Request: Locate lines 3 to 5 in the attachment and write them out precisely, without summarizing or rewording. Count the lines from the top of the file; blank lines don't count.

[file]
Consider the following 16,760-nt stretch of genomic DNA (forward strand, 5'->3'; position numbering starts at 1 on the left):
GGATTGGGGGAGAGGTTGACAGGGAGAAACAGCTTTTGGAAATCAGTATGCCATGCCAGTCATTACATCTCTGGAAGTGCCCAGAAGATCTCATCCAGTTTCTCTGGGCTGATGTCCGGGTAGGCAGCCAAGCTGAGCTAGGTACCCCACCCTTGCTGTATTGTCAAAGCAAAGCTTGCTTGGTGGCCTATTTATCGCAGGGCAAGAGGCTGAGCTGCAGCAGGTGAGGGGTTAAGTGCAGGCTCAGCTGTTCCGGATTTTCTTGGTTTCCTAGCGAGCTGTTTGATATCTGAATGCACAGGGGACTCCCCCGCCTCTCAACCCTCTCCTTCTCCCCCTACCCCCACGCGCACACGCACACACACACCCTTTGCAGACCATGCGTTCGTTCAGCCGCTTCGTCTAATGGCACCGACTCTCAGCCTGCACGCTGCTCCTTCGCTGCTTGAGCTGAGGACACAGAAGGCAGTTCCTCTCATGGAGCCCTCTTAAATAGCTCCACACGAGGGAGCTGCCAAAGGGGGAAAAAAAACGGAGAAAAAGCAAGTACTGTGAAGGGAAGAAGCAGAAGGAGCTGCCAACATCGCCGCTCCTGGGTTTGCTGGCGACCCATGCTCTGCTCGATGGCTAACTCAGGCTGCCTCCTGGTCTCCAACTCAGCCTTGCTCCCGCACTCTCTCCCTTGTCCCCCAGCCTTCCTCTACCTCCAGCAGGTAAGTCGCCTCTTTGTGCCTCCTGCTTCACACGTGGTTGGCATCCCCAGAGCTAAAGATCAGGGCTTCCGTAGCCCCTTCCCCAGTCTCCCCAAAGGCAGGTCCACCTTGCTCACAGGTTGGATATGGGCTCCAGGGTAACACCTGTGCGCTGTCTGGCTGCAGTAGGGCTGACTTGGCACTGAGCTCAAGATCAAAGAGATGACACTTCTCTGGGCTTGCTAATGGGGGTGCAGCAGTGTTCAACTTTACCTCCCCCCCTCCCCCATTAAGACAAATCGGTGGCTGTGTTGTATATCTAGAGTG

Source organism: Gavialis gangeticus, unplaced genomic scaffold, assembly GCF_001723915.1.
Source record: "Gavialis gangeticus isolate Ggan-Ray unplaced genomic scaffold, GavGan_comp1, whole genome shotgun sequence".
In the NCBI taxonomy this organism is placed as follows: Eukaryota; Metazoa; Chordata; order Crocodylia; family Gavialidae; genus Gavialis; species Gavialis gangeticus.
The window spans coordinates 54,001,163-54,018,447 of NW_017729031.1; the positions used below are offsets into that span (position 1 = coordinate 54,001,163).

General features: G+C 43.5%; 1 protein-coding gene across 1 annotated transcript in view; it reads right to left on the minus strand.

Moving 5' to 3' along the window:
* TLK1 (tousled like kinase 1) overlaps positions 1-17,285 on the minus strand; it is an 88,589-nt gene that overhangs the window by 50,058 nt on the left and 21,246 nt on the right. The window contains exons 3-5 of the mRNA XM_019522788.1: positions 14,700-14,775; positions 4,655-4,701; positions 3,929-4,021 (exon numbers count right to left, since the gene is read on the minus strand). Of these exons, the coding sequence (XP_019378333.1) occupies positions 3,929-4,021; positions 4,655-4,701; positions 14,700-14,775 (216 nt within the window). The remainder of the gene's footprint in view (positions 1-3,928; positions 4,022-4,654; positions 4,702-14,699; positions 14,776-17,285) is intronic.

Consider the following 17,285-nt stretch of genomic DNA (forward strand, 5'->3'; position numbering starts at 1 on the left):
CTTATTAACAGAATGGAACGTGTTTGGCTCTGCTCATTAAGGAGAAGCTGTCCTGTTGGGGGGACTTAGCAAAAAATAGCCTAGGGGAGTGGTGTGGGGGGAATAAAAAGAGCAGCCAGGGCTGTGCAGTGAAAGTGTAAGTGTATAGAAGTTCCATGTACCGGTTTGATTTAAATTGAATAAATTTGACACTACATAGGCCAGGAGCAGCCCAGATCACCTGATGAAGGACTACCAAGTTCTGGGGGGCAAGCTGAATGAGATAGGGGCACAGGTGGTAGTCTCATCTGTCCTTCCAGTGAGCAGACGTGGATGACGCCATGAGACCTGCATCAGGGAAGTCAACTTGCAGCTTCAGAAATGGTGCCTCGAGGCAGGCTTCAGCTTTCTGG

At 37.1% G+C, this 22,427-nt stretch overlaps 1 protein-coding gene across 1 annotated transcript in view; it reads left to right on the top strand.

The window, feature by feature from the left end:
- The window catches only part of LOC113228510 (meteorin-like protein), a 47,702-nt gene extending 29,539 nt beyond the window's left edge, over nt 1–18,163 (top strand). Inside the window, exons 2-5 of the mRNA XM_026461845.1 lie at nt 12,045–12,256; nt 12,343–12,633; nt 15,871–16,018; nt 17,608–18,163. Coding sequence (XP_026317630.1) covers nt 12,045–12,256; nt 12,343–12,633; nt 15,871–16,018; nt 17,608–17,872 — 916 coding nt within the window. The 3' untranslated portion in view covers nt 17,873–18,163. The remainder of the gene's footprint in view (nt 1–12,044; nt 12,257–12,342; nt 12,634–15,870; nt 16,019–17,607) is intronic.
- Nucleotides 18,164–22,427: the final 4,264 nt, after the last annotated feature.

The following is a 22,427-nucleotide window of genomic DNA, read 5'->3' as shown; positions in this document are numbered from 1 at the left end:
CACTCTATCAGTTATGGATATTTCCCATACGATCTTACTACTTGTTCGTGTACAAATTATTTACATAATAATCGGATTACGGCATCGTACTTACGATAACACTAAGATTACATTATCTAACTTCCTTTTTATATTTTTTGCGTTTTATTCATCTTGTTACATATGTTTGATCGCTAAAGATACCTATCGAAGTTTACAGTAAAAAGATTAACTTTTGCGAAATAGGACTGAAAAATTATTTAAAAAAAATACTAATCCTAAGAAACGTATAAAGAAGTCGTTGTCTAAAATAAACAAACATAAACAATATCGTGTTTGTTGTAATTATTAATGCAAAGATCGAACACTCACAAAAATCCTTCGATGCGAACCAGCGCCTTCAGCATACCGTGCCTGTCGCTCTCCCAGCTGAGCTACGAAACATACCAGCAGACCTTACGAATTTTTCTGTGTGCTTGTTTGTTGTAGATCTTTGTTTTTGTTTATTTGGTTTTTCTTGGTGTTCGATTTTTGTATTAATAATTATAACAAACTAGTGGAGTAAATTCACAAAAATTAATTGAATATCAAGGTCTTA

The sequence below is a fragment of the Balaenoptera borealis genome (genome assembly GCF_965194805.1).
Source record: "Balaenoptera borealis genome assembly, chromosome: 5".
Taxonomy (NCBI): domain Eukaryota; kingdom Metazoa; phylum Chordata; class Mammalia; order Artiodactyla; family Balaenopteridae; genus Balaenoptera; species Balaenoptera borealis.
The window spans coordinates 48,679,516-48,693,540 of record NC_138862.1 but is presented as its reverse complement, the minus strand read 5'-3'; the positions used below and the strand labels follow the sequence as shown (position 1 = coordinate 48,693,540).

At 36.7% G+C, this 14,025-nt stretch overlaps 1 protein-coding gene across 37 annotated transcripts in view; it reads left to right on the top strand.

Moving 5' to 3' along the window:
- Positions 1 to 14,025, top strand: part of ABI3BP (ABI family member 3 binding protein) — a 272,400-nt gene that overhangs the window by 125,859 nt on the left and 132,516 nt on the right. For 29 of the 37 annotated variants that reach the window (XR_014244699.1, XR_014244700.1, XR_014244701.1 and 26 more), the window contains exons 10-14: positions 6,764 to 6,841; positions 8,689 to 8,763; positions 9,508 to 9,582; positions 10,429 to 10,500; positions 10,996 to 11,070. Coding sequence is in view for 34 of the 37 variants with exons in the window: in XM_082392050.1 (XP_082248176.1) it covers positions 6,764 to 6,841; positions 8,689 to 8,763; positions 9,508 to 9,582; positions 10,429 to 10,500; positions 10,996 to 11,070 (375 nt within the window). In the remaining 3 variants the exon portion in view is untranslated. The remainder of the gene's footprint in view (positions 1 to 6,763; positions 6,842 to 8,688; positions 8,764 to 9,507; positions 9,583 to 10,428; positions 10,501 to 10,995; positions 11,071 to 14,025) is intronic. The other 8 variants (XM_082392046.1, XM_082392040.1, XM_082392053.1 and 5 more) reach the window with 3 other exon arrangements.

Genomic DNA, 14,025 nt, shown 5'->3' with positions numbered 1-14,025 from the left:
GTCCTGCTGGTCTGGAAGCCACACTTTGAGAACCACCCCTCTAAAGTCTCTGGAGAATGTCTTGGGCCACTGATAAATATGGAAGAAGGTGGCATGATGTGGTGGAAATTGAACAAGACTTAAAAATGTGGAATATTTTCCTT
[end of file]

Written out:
Source organism: Gavialis gangeticus, unplaced genomic scaffold, assembly GCF_001723915.1.
Source record: "Gavialis gangeticus isolate Ggan-Ray unplaced genomic scaffold, GavGan_comp1, whole genome shotgun sequence".
In the NCBI taxonomy this organism is placed as follows: Eukaryota; Metazoa; Chordata; order Crocodylia; family Gavialidae; genus Gavialis; species Gavialis gangeticus.